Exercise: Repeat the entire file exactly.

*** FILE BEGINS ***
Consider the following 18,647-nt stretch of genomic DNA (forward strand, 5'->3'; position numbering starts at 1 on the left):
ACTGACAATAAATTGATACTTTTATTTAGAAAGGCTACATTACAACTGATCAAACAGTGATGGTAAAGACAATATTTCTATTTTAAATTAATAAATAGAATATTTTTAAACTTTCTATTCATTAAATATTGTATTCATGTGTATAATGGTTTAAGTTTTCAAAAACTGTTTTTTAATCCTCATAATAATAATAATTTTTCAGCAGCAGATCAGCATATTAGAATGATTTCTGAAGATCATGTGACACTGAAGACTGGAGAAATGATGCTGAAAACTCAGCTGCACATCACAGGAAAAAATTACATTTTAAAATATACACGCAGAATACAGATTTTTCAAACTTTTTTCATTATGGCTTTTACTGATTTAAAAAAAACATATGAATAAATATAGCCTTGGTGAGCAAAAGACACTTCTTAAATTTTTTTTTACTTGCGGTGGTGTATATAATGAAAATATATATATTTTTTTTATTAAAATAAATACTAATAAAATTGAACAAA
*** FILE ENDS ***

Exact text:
Consider the following 18,647-nt stretch of genomic DNA (forward strand, 5'->3'; position numbering starts at 1 on the left):
ACTGACAATAAATTGATACTTTTATTTAGAAAGGCTACATTACAACTGATCAAACAGTGATGGTAAAGACAATATTTCTATTTTAAATTAATAAATAGAATATTTTTAAACTTTCTATTCATTAAATATTGTATTCATGTGTATAATGGTTTAAGTTTTCAAAAACTGTTTTTTAATCCTCATAATAATAATAATTTTTCAGCAGCAGATCAGCATATTAGAATGATTTCTGAAGATCATGTGACACTGAAGACTGGAGAAATGATGCTGAAAACTCAGCTGCACATCACAGGAAAAAATTACATTTTAAAATATACACGCAGAATACAGATTTTTCAAACTTTTTTCATTATGGCTTTTACTGATTTAAAAAAAACATATGAATAAATATAGCCTTGGTGAGCAAAAGACACTTCTTAAATTTTTTTTTACTTGCGGTGGTGTATATAATGAAAATATATATATTTTTTTTATTAAAATAAATACTAATAAAATTGAACAAA